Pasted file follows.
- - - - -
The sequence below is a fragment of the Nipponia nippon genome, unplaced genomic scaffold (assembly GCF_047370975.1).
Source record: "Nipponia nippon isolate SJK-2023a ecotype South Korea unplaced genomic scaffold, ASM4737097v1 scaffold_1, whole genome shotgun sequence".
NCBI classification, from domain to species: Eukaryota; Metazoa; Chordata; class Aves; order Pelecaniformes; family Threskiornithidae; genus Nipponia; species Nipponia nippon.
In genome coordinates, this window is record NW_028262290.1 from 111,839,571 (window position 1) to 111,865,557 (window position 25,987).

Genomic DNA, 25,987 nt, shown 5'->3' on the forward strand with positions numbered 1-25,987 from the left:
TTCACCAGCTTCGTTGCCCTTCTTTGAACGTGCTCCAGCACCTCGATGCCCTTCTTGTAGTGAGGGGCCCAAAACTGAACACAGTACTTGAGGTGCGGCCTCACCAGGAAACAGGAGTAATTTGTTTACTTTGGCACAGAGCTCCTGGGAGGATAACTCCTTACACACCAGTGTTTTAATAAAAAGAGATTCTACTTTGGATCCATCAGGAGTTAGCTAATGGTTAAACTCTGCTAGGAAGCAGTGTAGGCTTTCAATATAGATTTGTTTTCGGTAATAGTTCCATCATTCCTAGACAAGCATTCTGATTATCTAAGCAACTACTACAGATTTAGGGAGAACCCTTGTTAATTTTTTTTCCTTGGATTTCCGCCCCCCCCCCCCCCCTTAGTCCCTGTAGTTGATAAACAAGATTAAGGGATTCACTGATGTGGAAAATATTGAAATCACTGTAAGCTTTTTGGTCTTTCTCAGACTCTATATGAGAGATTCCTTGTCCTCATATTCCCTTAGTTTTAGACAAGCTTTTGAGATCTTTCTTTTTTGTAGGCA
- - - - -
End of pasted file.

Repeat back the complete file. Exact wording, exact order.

The sequence below is a fragment of the Nipponia nippon genome, unplaced genomic scaffold (assembly GCF_047370975.1).
Source record: "Nipponia nippon isolate SJK-2023a ecotype South Korea unplaced genomic scaffold, ASM4737097v1 scaffold_1, whole genome shotgun sequence".
NCBI classification, from domain to species: Eukaryota; Metazoa; Chordata; class Aves; order Pelecaniformes; family Threskiornithidae; genus Nipponia; species Nipponia nippon.
In genome coordinates, this window is record NW_028262290.1 from 111,839,571 (window position 1) to 111,865,557 (window position 25,987).

Genomic DNA, 25,987 nt, shown 5'->3' on the forward strand with positions numbered 1-25,987 from the left:
TTCACCAGCTTCGTTGCCCTTCTTTGAACGTGCTCCAGCACCTCGATGCCCTTCTTGTAGTGAGGGGCCCAAAACTGAACACAGTACTTGAGGTGCGGCCTCACCAGGAAACAGGAGTAATTTGTTTACTTTGGCACAGAGCTCCTGGGAGGATAACTCCTTACACACCAGTGTTTTAATAAAAAGAGATTCTACTTTGGATCCATCAGGAGTTAGCTAATGGTTAAACTCTGCTAGGAAGCAGTGTAGGCTTTCAATATAGATTTGTTTTCGGTAATAGTTCCATCATTCCTAGACAAGCATTCTGATTATCTAAGCAACTACTACAGATTTAGGGAGAACCCTTGTTAATTTTTTTTCCTTGGATTTCCGCCCCCCCCCCCCCCCTTAGTCCCTGTAGTTGATAAACAAGATTAAGGGATTCACTGATGTGGAAAATATTGAAATCACTGTAAGCTTTTTGGTCTTTCTCAGACTCTATATGAGAGATTCCTTGTCCTCATATTCCCTTAGTTTTAGACAAGCTTTTGAGATCTTTCTTTTTTGTAGGCA